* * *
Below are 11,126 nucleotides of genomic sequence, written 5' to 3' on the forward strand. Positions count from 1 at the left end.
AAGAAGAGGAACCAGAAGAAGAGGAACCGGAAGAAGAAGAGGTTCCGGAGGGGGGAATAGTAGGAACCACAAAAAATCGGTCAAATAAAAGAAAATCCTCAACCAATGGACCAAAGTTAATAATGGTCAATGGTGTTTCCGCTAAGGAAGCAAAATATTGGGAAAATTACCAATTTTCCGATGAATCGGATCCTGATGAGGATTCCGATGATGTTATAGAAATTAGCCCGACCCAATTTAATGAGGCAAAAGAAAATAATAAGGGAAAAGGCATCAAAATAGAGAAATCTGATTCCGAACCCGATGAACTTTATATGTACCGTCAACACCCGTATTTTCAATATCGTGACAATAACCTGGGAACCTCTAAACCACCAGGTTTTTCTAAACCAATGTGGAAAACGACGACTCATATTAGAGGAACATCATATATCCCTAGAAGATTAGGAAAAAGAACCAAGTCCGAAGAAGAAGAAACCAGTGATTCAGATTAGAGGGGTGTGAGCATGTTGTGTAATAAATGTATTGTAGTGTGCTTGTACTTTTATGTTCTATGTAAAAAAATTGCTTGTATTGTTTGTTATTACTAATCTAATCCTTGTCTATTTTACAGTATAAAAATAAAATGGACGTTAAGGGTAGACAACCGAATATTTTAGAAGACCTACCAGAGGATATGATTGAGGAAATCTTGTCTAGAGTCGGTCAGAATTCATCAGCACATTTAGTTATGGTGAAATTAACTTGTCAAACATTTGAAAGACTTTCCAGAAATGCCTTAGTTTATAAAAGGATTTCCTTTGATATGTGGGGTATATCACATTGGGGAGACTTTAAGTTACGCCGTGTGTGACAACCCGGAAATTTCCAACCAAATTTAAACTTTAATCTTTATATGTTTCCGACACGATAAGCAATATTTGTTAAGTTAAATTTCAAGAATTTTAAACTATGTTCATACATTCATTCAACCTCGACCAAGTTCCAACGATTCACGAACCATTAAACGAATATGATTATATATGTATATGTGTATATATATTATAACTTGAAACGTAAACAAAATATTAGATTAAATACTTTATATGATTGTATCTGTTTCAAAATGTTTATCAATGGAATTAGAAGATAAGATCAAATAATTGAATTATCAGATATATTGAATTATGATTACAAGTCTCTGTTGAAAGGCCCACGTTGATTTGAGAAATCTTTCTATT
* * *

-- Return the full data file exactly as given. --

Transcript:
Below are 11,126 nucleotides of genomic sequence, written 5' to 3' on the forward strand. Positions count from 1 at the left end.
AAGAAGAGGAACCAGAAGAAGAGGAACCGGAAGAAGAAGAGGTTCCGGAGGGGGGAATAGTAGGAACCACAAAAAATCGGTCAAATAAAAGAAAATCCTCAACCAATGGACCAAAGTTAATAATGGTCAATGGTGTTTCCGCTAAGGAAGCAAAATATTGGGAAAATTACCAATTTTCCGATGAATCGGATCCTGATGAGGATTCCGATGATGTTATAGAAATTAGCCCGACCCAATTTAATGAGGCAAAAGAAAATAATAAGGGAAAAGGCATCAAAATAGAGAAATCTGATTCCGAACCCGATGAACTTTATATGTACCGTCAACACCCGTATTTTCAATATCGTGACAATAACCTGGGAACCTCTAAACCACCAGGTTTTTCTAAACCAATGTGGAAAACGACGACTCATATTAGAGGAACATCATATATCCCTAGAAGATTAGGAAAAAGAACCAAGTCCGAAGAAGAAGAAACCAGTGATTCAGATTAGAGGGGTGTGAGCATGTTGTGTAATAAATGTATTGTAGTGTGCTTGTACTTTTATGTTCTATGTAAAAAAATTGCTTGTATTGTTTGTTATTACTAATCTAATCCTTGTCTATTTTACAGTATAAAAATAAAATGGACGTTAAGGGTAGACAACCGAATATTTTAGAAGACCTACCAGAGGATATGATTGAGGAAATCTTGTCTAGAGTCGGTCAGAATTCATCAGCACATTTAGTTATGGTGAAATTAACTTGTCAAACATTTGAAAGACTTTCCAGAAATGCCTTAGTTTATAAAAGGATTTCCTTTGATATGTGGGGTATATCACATTGGGGAGACTTTAAGTTACGCCGTGTGTGACAACCCGGAAATTTCCAACCAAATTTAAACTTTAATCTTTATATGTTTCCGACACGATAAGCAATATTTGTTAAGTTAAATTTCAAGAATTTTAAACTATGTTCATACATTCATTCAACCTCGACCAAGTTCCAACGATTCACGAACCATTAAACGAATATGATTATATATGTATATGTGTATATATATTATAACTTGAAACGTAAACAAAATATTAGATTAAATACTTTATATGATTGTATCTGTTTCAAAATGTTTATCAATGGAATTAGAAGATAAGATCAAATAATTGAATTATCAGATATATTGAATTATGATTACAAGTCTCTGTTGAAAGGCCCACGTTGATTTGAGAAATCTTTCTATT